Value Chain Maps show how products go from raw materials to ready for the shopping cart.

Value Chain Maps show how products go from raw materials to ready for the shopping cart.

Value Chain Maps have two major categories of components: activities and linkages. In many cases the map reaches it maximum explanative power only after the user begins to add annotations such as flow measures, like duration, or the quantitative value that each step adds to the map.

Activities generally fall into three categories.  The first category represents direct activities.  Direct activities create value.  Returning to our publishing example from Monday, the activity that turns a manuscript galley into a book directly adds value (unless the book does not sell), therefore is a direct activity.  The second category represents indirect activities.  Indirect activities exist to help direct activities run smoothly. Information technology groups and human resources are classic examples of indirect activities. In our publishing example, the Human Resource Department would make sure there are proficient printers so that the book can be printed (printing is the direct and staffing function the indirect).  The third and final category of activity is quality assurance (QA). These activities ensure that the product meets the standards.  In our publishing example, the inspection of the printed books to ensure all the pages are included and that the printing is in register would be an example of a QA activity.

The second category of components is linkages.  Linkages represent relationships that can be categorized into three broad groups.  The first is temporary, also called on the spot or transactional relationships.  These types of relationships exist for the cycle of the specific transaction.  For example, a publisher that buys a specific manuscript from an author in a one-time transaction would fall into this category.  These transactions require different levels of interaction and support than a long-term contract. The long-term contract is a network relationship, which is deeper and more involved.  These types of relationships reflect high levels of trust and differing levels of support.  A publisher that has Steven King under contract would leverage different services, activities and levels of support to deliver his books to the distributors.  The first two types of linkages represent the conduits that the product moves through. The third type of relationships represents influences on value chain.  Influences can provide external control or enabling services.  Examples may include government censorship boards, occupational health and safety regulations and organizations that provide transportation infrastructure.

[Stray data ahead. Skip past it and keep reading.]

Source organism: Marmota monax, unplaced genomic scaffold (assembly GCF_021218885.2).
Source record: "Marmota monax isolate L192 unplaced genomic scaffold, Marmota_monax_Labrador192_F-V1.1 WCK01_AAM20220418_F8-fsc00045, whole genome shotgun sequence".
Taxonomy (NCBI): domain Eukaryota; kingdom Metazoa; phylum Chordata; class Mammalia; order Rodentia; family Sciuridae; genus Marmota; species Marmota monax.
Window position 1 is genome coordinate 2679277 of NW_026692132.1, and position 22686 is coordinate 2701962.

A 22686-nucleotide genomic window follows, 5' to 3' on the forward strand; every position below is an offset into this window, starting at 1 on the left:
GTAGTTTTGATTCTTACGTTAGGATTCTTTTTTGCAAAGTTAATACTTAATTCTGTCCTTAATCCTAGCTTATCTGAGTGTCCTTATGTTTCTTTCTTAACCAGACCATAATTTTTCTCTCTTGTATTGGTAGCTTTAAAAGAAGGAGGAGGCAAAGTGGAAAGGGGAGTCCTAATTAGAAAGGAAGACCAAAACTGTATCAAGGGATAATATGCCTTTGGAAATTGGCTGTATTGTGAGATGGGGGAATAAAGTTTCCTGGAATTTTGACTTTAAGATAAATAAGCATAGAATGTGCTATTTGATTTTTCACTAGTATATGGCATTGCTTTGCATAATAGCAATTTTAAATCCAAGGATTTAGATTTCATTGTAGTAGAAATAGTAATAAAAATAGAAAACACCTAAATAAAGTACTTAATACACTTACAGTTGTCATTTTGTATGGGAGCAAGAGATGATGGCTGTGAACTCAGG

These two basic components are required to create a Value Chain Map.  Drawing the basic map is just the beginning understanding and analyzing the map.  Measures and metrics that provide additional information should be added.  For example, if our publishing example had three delivery channels to the consumer: direct consumer sales, distributors and direct bookstore sales, adding the percentage of product and the profit margin for each channel would be useful when deciding how to allocate support like IT.  The data that you add to the map provides the color commentary to the map’s play-by-play description.